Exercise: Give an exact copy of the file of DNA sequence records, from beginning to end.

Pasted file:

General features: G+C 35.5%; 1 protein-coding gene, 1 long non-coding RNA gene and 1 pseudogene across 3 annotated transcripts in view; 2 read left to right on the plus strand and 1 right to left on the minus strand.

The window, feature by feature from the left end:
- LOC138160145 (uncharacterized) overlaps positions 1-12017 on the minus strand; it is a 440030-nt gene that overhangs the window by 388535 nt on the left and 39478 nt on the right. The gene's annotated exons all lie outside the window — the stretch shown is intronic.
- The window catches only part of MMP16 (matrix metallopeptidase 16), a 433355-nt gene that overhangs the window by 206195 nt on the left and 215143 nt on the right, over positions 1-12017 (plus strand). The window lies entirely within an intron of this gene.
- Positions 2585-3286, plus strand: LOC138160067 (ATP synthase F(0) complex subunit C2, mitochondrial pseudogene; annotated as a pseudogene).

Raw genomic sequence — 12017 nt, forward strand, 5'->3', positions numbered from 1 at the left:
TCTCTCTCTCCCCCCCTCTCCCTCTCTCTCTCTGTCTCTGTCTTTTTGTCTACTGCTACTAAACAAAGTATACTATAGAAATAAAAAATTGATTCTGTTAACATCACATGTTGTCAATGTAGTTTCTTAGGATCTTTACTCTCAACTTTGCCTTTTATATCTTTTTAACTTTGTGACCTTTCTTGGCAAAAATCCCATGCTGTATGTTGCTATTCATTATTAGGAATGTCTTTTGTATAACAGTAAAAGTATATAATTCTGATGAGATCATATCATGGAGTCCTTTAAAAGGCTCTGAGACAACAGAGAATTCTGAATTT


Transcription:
General features: G+C 35.5%; 1 protein-coding gene, 1 long non-coding RNA gene and 1 pseudogene across 3 annotated transcripts in view; 2 read left to right on the plus strand and 1 right to left on the minus strand.

The window, feature by feature from the left end:
- LOC138160145 (uncharacterized) overlaps positions 1-12017 on the minus strand; it is a 440030-nt gene that overhangs the window by 388535 nt on the left and 39478 nt on the right. The gene's annotated exons all lie outside the window — the stretch shown is intronic.
- The window catches only part of MMP16 (matrix metallopeptidase 16), a 433355-nt gene that overhangs the window by 206195 nt on the left and 215143 nt on the right, over positions 1-12017 (plus strand). The window lies entirely within an intron of this gene.
- Positions 2585-3286, plus strand: LOC138160067 (ATP synthase F(0) complex subunit C2, mitochondrial pseudogene; annotated as a pseudogene).

Raw genomic sequence — 12017 nt, forward strand, 5'->3', positions numbered from 1 at the left:
TCTCTCTCTCCCCCCCTCTCCCTCTCTCTCTCTGTCTCTGTCTTTTTGTCTACTGCTACTAAACAAAGTATACTATAGAAATAAAAAATTGATTCTGTTAACATCACATGTTGTCAATGTAGTTTCTTAGGATCTTTACTCTCAACTTTGCCTTTTATATCTTTTTAACTTTGTGACCTTTCTTGGCAAAAATCCCATGCTGTATGTTGCTATTCATTATTAGGAATGTCTTTTGTATAACAGTAAAAGTATATAATTCTGATGAGATCATATCATGGAGTCCTTTAAAAGGCTCTGAGACAACAGAGAATTCTGAATTT